to resign."'" Id. at 361 (quoting Pena, 702 F.2d at 325).
Here, the evidence shows only that plaintiff was unhappy that
she was not selected for the new Vice President position, and
that she was less than satisfied with the alternatives offered to
her, because of her subjective belief that they would be a step
down from her prior position, solely by virtue of the fact that
she would not report directly to Hall. That does not meet the
stringent standard for demonstrating constructive discharge. See
Gray v. York Newspapers, Inc., 957 F.2d 1070 (3d Cir. 1992)
(employee's subjective interpretation that continued employment
would be uncomfortable and demeaning and would lead to demotion
or termination in the future does not constitute constructive
discharge); Dobson v. Unigraphic Color Corp., No. Civ. 92-1841,
1994 WL 906665 *3 (M.D.Pa. Sept.30, 1994) ("While plaintiff
viewed any reassignment as `stepping down,' this would not
qualify as an intolerable working condition"), aff'd,
66 F.3d 310 (3d Cir. 1995).
In addition, by her own admission plaintiff reached a point
where she simply wanted to leave TLP, regardless of any efforts
defendants might have made to placate her, and she was not
interested in investigating the nature of any other positions
they might have offered her. As stated, she admits that
Greenawalt in effect asked her to tell him what he could do that
would persuade her to stay, but she admitted at her deposition
that was "going to leave. [She] didn't want it [sic] wait to see
the fill-in for the job. [She] w[as] just going to leave . . .".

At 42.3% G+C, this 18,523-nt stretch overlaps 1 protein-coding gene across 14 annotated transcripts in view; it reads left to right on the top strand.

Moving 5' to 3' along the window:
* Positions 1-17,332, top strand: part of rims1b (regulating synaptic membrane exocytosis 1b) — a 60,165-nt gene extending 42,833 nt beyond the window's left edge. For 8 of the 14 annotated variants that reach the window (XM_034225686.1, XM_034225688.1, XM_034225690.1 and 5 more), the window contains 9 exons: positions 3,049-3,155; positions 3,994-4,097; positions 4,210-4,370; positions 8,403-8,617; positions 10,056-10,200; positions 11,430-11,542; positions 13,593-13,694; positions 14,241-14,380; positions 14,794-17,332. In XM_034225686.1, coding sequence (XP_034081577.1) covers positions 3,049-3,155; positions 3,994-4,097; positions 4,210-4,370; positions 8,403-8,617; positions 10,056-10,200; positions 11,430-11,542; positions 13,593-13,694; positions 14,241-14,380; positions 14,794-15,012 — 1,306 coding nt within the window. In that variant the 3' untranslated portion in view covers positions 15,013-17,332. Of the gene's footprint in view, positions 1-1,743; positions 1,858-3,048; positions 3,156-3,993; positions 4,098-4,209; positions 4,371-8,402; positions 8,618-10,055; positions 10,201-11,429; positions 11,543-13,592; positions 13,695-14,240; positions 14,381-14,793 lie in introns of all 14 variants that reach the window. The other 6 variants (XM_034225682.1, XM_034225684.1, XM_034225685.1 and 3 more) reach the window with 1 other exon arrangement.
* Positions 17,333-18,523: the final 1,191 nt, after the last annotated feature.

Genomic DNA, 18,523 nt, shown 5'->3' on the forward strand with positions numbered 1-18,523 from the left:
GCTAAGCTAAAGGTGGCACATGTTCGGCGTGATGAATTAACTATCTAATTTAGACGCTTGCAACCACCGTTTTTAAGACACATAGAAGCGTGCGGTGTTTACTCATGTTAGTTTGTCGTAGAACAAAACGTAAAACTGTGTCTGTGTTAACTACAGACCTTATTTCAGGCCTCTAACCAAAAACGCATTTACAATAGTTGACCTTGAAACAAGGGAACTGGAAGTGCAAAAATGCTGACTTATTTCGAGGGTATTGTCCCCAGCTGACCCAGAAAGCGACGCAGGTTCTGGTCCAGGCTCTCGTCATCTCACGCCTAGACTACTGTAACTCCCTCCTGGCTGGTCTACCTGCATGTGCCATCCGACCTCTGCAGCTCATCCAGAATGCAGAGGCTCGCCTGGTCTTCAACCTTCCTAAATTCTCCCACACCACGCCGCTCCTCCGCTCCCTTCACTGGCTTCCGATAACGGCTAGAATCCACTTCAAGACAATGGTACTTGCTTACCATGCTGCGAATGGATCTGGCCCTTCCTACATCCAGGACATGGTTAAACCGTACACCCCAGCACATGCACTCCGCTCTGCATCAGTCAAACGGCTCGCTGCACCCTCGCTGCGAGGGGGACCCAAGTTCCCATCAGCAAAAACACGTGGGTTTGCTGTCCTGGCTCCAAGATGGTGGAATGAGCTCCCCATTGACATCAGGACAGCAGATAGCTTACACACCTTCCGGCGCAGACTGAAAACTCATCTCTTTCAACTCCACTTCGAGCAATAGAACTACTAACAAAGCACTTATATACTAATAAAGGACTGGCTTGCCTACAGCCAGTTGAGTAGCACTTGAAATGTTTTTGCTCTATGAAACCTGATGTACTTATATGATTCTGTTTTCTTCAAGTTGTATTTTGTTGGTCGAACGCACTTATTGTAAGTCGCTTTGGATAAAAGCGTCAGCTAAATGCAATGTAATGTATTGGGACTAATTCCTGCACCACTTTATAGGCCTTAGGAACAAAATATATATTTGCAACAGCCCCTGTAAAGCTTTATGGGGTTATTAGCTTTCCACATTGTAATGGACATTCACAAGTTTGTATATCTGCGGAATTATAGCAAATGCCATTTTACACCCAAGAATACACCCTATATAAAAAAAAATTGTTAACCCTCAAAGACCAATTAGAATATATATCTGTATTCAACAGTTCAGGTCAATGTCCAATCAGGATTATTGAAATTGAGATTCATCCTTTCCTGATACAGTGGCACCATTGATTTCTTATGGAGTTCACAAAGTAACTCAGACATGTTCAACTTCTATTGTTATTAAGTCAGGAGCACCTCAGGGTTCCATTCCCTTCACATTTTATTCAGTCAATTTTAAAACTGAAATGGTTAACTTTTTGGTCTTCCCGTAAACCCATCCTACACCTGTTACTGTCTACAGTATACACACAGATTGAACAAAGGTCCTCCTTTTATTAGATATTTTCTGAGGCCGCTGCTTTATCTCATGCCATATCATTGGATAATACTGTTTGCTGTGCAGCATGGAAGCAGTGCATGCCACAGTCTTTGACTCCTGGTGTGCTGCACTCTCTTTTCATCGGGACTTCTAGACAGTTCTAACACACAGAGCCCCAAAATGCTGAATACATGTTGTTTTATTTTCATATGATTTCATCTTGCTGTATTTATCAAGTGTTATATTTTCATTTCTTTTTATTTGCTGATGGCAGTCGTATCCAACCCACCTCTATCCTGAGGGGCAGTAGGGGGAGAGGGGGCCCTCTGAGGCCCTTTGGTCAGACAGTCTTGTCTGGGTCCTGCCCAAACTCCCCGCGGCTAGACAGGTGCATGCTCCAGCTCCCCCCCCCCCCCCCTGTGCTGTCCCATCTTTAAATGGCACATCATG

Rittinger Affidavit Ex. H at 241. Given this undisputed evidence,
plaintiff cannot establish a constructive discharge. See West v.
Marion Merrell Dow, Inc., 54 F.3d 493, 498 (8th Cir. 1995) ("An
employee who quits without giving her employer a chance to work
out a problem is not constructively discharged"); Clowes v.
Allegheny Valley Hosp., 991 F.2d 1159, 1161 (3d Cir.)
(reasonable employee will usually explore alternative avenues
thoroughly before coming to the conclusion that resignation is
the only option), cert. denied, 510 U.S. 964, 114 S.Ct. 441,
126 L.Ed.2d 374 (1993).
As for plaintiff's breach of contract claim relating to her
severance benefits, the parties agree that under the facts of
this case, plaintiff is not entitled to any severance benefits
unless she was constructively discharged, since her contract
required that she be "terminated for any reason other than
cause . . ." in order to receive such benefits. Since plaintiff
was not literally terminated in the commonly understood meaning
of that term, and since she cannot demonstrate that she was
constructively discharged, this claim must be dismissed as well.
Defendants' motion for summary judgment (Item 28) is granted,
and the complaint is dismissed.
IT IS SO ORDERED.
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